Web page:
Past Grand President Phillip A. Cox, Indiana ’84, told us often, “Behind every great chapter is a group of dedicated volunteers.” These men and women make a difference in our chapters and campus communities every day. And they don’t do it for the recognition. They do it because they love SigEp and believe in the Fraternity’s ability to bring out the best in young men. Among the thousands of dedicated SigEp volunteers, a select few stand out as truly exemplary.
The Exemplary Service Award recognizes SigEp volunteers who have tirelessly served the Fraternity and modeled the way for others for more than 20 years. The following alumni received their awards at the culmination of the 2018 Carlson Leadership Academies.
Ray Ackerman, Oklahoma ’77
For more than four decades, Father Ray Ackerman has played a major role in furthering the Fraternity’s mission to develop values-based leaders.
His leadership of SigEp’s national Ritual and Values Task Force has yielded invaluable insight on staying true to the Fraternity’s ideals while keeping pace with cultural shifts. Since 1997, Ackerman has also served as the Fraternity’s national chaplain, creating moving tributes to brothers who have passed away and presiding over the Grand Chapter Conclave Necrology.
After graduating, Ackerman spent a year on SigEp’s staff as a regional director. Upon returning to the midwest, he served as chapter counselor with the Oklahoma and Oklahoma State Chapters. Today, many consider his commitment to helping new members become better men key to the development of the Balanced Man Program. Since joining the priesthood, Ackerman has served on several ad hoc alumni committees and is an at-large member of the Oklahoma Chapter’s Alumni and Volunteer Corporation (AVC).
Upon accepting his award, Ackerman spoke and concluded with this challenge: “Let us all choose to make a difference. This is the nature of our brotherhood. This is what it means to be a SigEp.”
Mike Ellis, Purdue ’84
Mike Ellis has pretty much done it all, having amassed a broad range of experience as a national and chapter volunteer.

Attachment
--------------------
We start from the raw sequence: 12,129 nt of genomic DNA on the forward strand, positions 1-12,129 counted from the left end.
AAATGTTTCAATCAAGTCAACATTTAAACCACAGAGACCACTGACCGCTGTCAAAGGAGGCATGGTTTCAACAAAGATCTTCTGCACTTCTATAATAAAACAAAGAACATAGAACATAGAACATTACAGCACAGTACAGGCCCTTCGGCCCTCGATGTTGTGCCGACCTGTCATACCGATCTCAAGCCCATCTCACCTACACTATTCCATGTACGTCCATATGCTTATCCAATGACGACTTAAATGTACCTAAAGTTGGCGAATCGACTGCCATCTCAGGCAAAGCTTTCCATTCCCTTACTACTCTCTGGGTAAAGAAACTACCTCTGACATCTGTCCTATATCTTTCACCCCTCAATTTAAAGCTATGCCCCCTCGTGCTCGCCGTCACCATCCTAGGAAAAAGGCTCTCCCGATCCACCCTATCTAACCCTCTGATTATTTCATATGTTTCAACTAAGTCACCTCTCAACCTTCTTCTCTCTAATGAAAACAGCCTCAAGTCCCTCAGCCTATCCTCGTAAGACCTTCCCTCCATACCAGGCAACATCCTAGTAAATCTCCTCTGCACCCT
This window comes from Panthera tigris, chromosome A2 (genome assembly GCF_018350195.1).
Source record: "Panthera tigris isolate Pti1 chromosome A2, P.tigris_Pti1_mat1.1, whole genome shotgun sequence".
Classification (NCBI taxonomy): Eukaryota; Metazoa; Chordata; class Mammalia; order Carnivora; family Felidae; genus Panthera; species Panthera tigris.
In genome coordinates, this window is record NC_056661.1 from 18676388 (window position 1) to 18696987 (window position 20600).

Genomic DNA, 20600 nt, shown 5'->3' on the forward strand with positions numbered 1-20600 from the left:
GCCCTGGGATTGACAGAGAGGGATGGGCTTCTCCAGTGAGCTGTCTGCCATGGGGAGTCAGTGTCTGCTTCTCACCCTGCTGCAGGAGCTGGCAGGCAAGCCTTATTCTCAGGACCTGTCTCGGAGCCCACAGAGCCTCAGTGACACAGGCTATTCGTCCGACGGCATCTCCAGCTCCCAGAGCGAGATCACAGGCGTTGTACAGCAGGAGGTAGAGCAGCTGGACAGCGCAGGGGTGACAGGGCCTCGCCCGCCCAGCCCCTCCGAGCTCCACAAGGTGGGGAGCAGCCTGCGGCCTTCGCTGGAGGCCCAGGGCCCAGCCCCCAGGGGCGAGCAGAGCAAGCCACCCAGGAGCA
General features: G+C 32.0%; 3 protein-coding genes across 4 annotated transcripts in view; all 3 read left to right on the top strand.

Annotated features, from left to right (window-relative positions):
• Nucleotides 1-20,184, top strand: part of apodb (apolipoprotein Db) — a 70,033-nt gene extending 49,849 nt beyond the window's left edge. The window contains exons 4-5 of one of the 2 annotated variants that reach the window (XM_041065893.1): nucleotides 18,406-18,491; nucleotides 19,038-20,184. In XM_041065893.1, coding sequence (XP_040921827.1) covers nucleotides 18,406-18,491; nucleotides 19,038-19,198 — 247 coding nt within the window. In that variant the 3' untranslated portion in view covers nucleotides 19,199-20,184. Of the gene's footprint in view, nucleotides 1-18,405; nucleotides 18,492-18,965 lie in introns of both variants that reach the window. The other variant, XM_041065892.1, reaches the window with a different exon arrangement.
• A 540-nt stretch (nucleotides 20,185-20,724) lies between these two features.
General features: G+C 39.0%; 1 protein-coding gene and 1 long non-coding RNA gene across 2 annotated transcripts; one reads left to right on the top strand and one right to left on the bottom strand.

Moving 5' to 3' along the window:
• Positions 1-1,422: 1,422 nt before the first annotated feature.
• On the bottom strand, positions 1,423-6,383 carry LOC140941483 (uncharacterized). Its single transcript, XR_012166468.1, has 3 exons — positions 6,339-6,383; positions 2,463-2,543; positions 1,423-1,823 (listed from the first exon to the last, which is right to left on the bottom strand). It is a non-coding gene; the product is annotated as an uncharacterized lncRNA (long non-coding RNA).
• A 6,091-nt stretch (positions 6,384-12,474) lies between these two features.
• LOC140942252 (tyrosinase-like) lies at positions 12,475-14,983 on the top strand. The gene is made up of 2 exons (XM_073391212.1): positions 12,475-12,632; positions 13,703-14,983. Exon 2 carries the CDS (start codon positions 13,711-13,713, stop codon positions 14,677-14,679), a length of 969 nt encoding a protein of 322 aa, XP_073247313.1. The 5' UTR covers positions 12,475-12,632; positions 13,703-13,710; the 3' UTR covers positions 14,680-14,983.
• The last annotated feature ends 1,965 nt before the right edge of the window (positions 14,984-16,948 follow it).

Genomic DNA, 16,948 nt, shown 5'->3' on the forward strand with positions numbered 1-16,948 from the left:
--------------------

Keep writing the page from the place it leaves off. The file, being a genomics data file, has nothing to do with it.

His time as a Student Director on SigEp’s National Board made Ellis eager to continue volunteering as an alumnus. Just a year out of college, he was tapped to chair the national Alumni Development Committee. During this time, he also began a 10-year stint as chapter counselor for the Northern Illinois Chapter and later served as a district governor.
A Distinguished Alumnus recipient, Ellis chaired the national Technology Task Force and has been instrumental in helping the Fraternity adapt to changes in technology. He’s also trained alumni who don’t live near a chapter to use technology to serve as mentors and participate in meetings remotely.
Ellis has perfected remote volunteering: He currently serves on the AVC of his home chapter, as well as two others — all while traveling for his job as a technology consultant.
At the awards ceremony, Ellis shared why he volunteers, saying, “For me, volunteering has been the outward expression of my oath and of virtue and diligence. It has been the bedrock of brotherly love in my whole adult life.”
Rick Slimmer, Muhlenberg ’75
Rick Slimmer has long been the heart and soul of his chapter. For more than 40 years, Slimmer has led Muhlenberg’s AVC and served as its treasurer. His service, however, goes far beyond managing finances.
Chapter volunteers consider him a mentor and say they volunteer, in part, for the opportunity to work with him. To undergraduates, he’s been a mentor, advisor and, sometimes, even a surrogate parent.